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You could tell there's been something building up in the series, which has finally lead to this. With last week's trash-worthy episode, however, the success of this finale did not seem likely. But as I joined my family last night to watch it, I was suddenly caught once more. I don't know what it is about Hercules, despite his jokes being so obvious, there's something funny about, perhaps it's Mark Addy's tremendous acting. 

Anyway, there was a lot I liked in this episode, and something which I disliked. First, what I liked about the first part of the finale was the love story between Jason and Ariadne. It has been an on and off session throughout the series, which hasn't really reached a climax or anything near it. But, I believe it was well-handled and you truly understand their love and affection for one another. And that appears to be the driving force for the thirteenth and last episode. Once again, the comedy trio from Jason, Pythagoras and Hercules is unmatchable - their infiltration may be a determined attempt, but in the end it turns into a tense moment of hilarity. And in any case, their friendship shows strong in this episode, especially towards the end where it is revealed Ariadne was arrested by Pasiphae.

The interweaving plots about King Minos and Circe were wonderful as well and allowed for a busy episode. Specifically, I am still adamant that the last episode should not have shown that sneak peak of Minos in bed, because we almost had exactly the same scene here. This was far more cleverly done too, considering Pasiphae's trickery when she tells her husband that his daughter was neglecting him. In addition, Lucy Cohu is an impressive actress and her scene with Jason was intense and I doubt anyone was expecting skeletons to rise from the ground following her enchantment. Ione was an interesting character; I had a hint of suspicion that she was perhaps working for Pasiphae, and her betrayal led to a very exciting cliffhanger.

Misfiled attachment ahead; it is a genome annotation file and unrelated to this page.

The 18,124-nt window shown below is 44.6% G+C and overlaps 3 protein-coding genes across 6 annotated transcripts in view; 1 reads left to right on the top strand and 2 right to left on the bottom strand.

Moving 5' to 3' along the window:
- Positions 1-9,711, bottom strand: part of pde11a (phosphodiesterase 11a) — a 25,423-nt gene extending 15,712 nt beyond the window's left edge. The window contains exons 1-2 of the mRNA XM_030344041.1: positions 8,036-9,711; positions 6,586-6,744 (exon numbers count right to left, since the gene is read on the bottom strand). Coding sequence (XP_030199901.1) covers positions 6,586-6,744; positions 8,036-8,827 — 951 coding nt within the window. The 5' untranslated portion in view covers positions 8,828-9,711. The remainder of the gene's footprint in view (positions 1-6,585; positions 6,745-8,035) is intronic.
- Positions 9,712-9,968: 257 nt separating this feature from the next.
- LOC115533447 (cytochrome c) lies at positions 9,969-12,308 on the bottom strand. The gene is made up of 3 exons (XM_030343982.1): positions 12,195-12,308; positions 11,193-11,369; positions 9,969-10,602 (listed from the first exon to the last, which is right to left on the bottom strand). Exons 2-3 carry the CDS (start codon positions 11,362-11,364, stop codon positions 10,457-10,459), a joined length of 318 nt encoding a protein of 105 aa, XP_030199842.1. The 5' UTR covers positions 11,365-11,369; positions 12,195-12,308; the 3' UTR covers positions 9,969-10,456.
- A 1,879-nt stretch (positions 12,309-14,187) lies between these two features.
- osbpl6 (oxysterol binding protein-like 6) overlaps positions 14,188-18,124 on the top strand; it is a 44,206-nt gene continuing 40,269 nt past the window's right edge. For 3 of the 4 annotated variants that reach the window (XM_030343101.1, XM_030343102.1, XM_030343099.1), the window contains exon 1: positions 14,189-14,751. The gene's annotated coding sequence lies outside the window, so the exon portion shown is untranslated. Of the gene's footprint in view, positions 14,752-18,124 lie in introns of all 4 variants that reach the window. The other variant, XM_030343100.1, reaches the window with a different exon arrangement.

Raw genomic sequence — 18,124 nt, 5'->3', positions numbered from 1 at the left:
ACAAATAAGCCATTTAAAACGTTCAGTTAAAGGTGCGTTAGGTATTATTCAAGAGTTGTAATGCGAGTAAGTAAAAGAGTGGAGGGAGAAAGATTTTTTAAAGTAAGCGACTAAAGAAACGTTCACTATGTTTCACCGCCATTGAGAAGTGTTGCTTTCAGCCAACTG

If this was all, I wouldn't doubt giving it 9/10, but unfortunately, there are some elements that I disliked. For instance, Pythagoras' role is weak and replaceable - still. His character has the smallest amount to do and his character development has been the weakest throughout the series with his only time in the spotlight during The Furies. Also Heptarian has been spending most of his time on screen with an enrolment of soldiers behind him, walking stubbornly around the castle or Atlantis grounds, looking for something. It's all too repetitious and it seems Ramos is doing exactly the same thing. Since his suprising loyalty in White Lies, we have seen little of that again. There was a hint during the persecution of Ariadne, which may lead to his loyalty being revealed in the final episode. Overman, as headwriter, should take all these plots together and find a way to join them respectively, because otherwise they're just a closed book. 

Overall, this wasn't a bad start to a finale, but it could have done better in my view. Or perhaps, they should have shortened it to one episode like Merlin did for the first two series. I hope enough is answered next week for us to look forward to next year with a second series of Atlantis. 

P.S.: My review of the final episode will be postponed to two weeks from now. This is because I will be unable to have time at all to write it. So unfortunately, you'll have to wait an extra week. Thanks for continuing to read my reviews - I appreciate it!

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